Jaroslav Pelikan calls worship “the metabolism of Christian life.” It is in worship that we can cast out all of our hurts, pains, doubts, confusions not only about our daily lives and our troubled world, but about the aesthetics, languages, doctrines and practices of our church; we send it all into the purifying furnace in the heart of that same church.
One Sunday evening, I drove home to the icy sidewalks of my neighborhood mass and wondered if I myself was living, even though I claim to believe it, these metaphysical points of faith about what happens in the liturgy. Does attending mass and praying with a billion seraphim and being silent at the elevation really become a felt thingsomething consoling, something that really transforms his relationship with the church?
Because frankly I had found it extremely boring when the priest that evening, at the consecration, cantilever his whole torso dressed in white above the altar, inches from the host, and spoke directly and maddeningly slowly with the pancakeas if intoning into a small intercom instructions to a dining hall of 4-year-olds being corrected: “Take this… y’all… and eat… this.”
It was surprising and weird and awkward and robotic and one thing I didn’t like being up front.
Ultimately, no one else can “ruin” our experience of Mass – or anything – unless we let them.
What I’m really tempted to do is find another mass. Whatever the reason for the rubric for which he makes this elaborate lean (the origin and intent of which I don’t know and will leave to the priests to debate), his style of doing this rubric is over the top.
Nevertheless. I’ve heard that whatever bothers us on the outside usually means there’s something we need to change on the inside. Ultimately, no one else can “ruin” our experience of Mass – or anything – unless we let them. A moment of annoyance or even rage at someone else kindles a wedge, a thorn in us that always gets caught in the witchy branches of others’ unchanging actions; and which needs to be sanded. Contemplating something downright frustrating at liturgy is just another opportunity for us to learn how to let go of being bothered by frustrating things, a chance to ask for peace to accept what we cannot change.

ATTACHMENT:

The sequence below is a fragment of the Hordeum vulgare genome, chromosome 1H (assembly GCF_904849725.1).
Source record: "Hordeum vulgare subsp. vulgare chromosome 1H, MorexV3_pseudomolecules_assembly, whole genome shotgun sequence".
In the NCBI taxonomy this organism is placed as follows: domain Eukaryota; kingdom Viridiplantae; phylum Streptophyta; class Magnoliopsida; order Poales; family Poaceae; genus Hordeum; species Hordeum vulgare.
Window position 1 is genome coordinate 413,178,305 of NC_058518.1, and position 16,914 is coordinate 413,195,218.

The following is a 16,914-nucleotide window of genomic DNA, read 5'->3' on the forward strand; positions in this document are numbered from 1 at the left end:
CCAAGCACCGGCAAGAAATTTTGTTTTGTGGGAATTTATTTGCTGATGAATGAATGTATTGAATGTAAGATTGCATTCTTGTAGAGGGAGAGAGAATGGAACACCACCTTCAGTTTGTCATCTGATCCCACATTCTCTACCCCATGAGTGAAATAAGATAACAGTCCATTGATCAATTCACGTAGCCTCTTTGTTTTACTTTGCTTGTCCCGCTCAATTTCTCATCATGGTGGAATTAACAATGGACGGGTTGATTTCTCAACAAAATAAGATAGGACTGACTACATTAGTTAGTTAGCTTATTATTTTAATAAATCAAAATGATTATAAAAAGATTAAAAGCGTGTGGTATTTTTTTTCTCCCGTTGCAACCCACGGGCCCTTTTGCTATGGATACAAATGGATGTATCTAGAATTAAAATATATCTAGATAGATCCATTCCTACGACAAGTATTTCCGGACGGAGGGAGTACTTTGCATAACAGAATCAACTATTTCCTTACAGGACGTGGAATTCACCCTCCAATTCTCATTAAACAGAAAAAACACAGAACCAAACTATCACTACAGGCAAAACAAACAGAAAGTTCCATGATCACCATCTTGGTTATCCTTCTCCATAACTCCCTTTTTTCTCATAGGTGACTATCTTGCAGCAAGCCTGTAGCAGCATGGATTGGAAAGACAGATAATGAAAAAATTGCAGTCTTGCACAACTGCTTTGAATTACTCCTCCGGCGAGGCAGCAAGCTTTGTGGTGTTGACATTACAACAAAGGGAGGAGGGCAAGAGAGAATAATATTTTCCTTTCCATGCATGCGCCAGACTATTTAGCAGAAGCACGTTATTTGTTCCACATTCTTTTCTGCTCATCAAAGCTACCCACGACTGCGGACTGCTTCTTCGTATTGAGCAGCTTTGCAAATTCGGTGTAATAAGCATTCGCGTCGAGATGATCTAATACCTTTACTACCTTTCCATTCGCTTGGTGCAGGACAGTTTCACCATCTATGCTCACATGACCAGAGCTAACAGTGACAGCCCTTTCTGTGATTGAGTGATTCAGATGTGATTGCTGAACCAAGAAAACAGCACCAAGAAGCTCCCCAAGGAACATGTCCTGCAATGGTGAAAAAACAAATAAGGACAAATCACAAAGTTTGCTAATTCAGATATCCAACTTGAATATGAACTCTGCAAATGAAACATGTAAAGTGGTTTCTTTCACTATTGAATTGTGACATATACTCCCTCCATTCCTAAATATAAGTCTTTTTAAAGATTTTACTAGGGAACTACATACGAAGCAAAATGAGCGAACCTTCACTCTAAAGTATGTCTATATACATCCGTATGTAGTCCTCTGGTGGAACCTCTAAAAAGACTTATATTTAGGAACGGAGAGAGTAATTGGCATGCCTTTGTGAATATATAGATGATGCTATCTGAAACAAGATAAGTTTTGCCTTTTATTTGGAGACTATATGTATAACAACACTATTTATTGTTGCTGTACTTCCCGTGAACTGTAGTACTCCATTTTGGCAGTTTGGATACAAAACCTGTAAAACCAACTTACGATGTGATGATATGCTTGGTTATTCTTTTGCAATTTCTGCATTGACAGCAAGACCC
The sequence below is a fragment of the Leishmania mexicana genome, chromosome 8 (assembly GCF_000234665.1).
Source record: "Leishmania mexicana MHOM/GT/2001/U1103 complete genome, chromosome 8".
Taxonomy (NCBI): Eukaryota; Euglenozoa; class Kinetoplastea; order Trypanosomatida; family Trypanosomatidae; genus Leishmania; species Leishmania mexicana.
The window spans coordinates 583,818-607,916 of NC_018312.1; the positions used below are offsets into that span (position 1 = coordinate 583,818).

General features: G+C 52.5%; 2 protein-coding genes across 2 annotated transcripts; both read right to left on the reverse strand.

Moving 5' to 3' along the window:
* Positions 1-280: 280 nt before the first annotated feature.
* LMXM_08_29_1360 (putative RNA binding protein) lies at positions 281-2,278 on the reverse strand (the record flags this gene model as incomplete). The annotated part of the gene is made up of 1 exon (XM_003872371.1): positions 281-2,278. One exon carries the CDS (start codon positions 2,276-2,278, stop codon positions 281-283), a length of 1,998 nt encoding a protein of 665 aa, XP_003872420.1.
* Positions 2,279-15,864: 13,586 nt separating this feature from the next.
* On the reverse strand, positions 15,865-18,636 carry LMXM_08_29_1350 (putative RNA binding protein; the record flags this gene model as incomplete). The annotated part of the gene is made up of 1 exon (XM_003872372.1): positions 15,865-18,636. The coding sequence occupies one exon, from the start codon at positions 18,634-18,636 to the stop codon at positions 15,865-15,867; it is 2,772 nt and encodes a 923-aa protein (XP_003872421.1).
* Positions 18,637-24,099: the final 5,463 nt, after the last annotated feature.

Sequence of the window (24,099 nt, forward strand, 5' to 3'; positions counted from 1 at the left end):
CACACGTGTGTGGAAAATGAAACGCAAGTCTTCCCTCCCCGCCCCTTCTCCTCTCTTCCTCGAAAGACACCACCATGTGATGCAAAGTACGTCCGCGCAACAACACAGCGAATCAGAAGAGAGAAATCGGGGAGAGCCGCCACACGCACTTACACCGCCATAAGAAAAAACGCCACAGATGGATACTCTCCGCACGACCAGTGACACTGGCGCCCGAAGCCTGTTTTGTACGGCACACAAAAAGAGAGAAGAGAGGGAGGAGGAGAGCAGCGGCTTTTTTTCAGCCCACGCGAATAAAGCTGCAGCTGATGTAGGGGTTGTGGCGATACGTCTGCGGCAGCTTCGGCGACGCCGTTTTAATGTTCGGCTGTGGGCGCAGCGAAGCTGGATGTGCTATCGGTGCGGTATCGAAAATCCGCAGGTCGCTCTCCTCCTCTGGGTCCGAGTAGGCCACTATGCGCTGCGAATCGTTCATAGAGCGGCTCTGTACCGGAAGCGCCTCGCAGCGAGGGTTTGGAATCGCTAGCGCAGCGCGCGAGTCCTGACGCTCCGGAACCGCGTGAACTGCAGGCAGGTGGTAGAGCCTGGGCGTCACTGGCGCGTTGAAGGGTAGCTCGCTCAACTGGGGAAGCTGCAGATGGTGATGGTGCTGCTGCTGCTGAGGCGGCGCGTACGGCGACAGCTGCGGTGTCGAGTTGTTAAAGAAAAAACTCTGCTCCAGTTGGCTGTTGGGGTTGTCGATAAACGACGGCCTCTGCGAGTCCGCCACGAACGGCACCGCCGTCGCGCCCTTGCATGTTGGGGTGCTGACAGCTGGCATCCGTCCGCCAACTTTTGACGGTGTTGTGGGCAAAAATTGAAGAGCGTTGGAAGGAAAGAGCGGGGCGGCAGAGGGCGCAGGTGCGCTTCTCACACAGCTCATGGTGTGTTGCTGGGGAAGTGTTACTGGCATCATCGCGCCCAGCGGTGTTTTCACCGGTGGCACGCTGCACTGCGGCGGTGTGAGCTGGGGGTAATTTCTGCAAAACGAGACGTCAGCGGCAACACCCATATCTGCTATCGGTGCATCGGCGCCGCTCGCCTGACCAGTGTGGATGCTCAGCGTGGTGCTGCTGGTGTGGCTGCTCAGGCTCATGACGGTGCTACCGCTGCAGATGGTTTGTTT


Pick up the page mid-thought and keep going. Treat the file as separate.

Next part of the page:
(And just to say that my parish priest is not personally rigid, but rather warm and kind, someone you want to be with.)
The mass we went to is exactly the mass we had to go to at that time. The church as it is, here and now, is exactly as it should be right now. God only acts in things as they are. If the recent restrictions imposed on the Latin Mass disturb us in a cataclysmic way, then these restrictions were aimed directly at us, to shake a festering wound in the soul. Accepting reality exactly as it is, not resisting the truth of a given moment, not fighting what we cannot change is the only way to completely break down the border walls at the entrance to grace. of God into the fearsome territory of the soul.
God enters the thin places, where we are frayed, disturbed, helpless, and there he does the deep work of purification, of recovery, of redemption.
I am not writing any of this about the beautiful metaphysics of mass and church to recruit any self-exiled Catholic to the pew. There is no expected result here. But perhaps it is good to know that, whether we are present or not, this banal and sublime ritual continues; the candles flicker, the smoke rises, the altar server yawns ; mercies are implored, Samaritans honoured, guests uplifted. The mass continues, everywhere, and, in a way, wherever we are, it is always present to us.